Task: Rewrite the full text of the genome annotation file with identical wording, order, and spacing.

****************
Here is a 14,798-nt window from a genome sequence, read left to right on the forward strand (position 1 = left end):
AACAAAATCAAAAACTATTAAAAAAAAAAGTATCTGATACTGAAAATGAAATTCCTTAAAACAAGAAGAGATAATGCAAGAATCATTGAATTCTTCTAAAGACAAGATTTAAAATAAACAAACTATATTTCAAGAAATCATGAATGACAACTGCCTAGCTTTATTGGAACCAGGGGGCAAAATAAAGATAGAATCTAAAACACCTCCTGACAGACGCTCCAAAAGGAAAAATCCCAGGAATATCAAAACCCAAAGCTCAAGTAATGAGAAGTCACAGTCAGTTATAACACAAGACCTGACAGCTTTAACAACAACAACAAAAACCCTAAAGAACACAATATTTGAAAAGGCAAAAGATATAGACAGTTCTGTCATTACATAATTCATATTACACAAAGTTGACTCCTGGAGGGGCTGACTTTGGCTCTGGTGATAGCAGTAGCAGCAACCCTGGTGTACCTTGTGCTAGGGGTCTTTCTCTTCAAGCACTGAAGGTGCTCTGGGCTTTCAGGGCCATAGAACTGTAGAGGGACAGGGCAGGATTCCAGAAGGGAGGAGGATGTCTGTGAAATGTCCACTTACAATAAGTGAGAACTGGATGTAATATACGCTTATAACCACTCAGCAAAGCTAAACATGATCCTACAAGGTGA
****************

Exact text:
Here is a 14,798-nt window from a genome sequence, read left to right on the forward strand (position 1 = left end):
AACAAAATCAAAAACTATTAAAAAAAAAAGTATCTGATACTGAAAATGAAATTCCTTAAAACAAGAAGAGATAATGCAAGAATCATTGAATTCTTCTAAAGACAAGATTTAAAATAAACAAACTATATTTCAAGAAATCATGAATGACAACTGCCTAGCTTTATTGGAACCAGGGGGCAAAATAAAGATAGAATCTAAAACACCTCCTGACAGACGCTCCAAAAGGAAAAATCCCAGGAATATCAAAACCCAAAGCTCAAGTAATGAGAAGTCACAGTCAGTTATAACACAAGACCTGACAGCTTTAACAACAACAACAAAAACCCTAAAGAACACAATATTTGAAAAGGCAAAAGATATAGACAGTTCTGTCATTACATAATTCATATTACACAAAGTTGACTCCTGGAGGGGCTGACTTTGGCTCTGGTGATAGCAGTAGCAGCAACCCTGGTGTACCTTGTGCTAGGGGTCTTTCTCTTCAAGCACTGAAGGTGCTCTGGGCTTTCAGGGCCATAGAACTGTAGAGGGACAGGGCAGGATTCCAGAAGGGAGGAGGATGTCTGTGAAATGTCCACTTACAATAAGTGAGAACTGGATGTAATATACGCTTATAACCACTCAGCAAAGCTAAACATGATCCTACAAGGTGA